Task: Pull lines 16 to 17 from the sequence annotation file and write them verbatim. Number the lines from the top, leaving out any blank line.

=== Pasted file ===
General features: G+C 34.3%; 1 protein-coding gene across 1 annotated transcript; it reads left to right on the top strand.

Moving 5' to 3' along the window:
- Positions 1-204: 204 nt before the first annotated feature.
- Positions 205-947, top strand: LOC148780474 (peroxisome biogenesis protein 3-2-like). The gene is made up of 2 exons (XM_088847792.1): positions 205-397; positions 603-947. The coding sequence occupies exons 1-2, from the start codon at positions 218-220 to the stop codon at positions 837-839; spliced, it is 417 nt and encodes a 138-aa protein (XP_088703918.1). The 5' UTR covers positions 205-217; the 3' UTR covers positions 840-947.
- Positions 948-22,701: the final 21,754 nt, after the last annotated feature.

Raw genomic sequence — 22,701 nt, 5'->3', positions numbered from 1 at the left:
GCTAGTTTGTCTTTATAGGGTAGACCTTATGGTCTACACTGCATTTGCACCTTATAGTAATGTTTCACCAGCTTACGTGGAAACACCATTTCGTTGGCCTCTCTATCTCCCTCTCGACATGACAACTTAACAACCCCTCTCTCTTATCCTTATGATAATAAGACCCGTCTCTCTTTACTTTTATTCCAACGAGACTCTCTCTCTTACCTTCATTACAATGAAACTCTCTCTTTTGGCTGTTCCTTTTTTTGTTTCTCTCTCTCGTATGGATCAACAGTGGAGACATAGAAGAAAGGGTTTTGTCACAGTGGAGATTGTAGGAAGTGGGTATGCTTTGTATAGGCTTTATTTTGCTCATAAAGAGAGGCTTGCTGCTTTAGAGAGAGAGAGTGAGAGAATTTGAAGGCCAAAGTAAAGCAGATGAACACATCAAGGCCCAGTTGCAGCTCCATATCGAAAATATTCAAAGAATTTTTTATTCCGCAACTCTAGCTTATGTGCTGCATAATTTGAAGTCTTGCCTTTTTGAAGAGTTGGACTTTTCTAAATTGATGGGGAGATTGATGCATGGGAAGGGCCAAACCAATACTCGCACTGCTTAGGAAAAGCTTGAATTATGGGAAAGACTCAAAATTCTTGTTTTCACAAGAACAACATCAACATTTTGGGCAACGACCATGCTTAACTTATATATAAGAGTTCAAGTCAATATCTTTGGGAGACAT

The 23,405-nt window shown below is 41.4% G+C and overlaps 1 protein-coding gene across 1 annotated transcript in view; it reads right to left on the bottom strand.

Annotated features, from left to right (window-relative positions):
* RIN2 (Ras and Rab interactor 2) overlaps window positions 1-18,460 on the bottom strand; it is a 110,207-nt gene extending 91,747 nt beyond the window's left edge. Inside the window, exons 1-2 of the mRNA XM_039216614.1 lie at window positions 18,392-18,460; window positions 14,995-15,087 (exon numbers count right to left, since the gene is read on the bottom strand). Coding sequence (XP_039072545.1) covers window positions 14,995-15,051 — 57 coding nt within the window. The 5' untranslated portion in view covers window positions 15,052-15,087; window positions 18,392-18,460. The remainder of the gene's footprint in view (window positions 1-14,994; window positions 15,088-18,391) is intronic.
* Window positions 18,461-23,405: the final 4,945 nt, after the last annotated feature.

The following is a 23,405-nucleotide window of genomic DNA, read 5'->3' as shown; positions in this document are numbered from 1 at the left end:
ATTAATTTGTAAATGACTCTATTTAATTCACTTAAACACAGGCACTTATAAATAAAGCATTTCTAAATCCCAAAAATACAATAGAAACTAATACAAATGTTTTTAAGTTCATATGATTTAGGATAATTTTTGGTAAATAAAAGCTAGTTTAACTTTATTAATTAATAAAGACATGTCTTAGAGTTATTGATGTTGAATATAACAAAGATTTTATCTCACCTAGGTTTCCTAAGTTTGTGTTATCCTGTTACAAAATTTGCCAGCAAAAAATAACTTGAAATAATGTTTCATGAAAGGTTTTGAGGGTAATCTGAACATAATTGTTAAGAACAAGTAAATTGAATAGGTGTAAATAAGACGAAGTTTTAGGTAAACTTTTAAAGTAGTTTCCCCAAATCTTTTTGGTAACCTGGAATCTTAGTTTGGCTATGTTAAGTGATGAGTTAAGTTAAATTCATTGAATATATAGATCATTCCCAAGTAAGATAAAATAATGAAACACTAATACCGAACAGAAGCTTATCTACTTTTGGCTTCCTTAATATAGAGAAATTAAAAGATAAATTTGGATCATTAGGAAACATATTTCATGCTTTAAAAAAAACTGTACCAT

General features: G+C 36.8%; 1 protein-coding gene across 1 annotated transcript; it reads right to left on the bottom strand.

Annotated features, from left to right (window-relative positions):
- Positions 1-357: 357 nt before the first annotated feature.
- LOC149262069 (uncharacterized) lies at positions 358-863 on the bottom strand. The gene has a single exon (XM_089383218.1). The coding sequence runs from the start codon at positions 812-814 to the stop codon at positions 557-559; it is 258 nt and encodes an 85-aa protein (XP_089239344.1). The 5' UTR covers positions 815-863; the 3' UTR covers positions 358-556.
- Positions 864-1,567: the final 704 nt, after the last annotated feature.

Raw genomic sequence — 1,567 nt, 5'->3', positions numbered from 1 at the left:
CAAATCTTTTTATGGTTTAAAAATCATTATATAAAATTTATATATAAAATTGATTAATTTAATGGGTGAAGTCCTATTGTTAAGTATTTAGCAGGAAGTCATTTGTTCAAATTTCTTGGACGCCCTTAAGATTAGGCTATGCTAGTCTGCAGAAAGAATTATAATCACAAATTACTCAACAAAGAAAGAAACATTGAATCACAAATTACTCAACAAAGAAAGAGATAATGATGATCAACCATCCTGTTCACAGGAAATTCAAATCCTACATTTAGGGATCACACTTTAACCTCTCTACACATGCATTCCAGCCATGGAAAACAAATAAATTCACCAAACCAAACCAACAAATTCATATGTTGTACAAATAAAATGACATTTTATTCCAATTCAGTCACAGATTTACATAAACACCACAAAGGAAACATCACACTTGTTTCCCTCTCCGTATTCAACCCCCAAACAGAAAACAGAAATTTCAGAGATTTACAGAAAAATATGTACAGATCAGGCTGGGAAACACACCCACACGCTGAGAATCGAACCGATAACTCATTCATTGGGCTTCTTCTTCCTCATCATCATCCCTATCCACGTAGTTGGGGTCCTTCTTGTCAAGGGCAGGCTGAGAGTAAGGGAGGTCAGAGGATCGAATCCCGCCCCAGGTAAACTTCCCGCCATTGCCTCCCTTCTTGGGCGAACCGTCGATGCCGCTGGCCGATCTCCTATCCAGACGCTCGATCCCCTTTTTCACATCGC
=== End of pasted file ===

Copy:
- Positions 1-357: 357 nt before the first annotated feature.
- LOC149262069 (uncharacterized) lies at positions 358-863 on the bottom strand. The gene has a single exon (XM_089383218.1). The coding sequence runs from the start codon at positions 812-814 to the stop codon at positions 557-559; it is 258 nt and encodes an 85-aa protein (XP_089239344.1). The 5' UTR covers positions 815-863; the 3' UTR covers positions 358-556.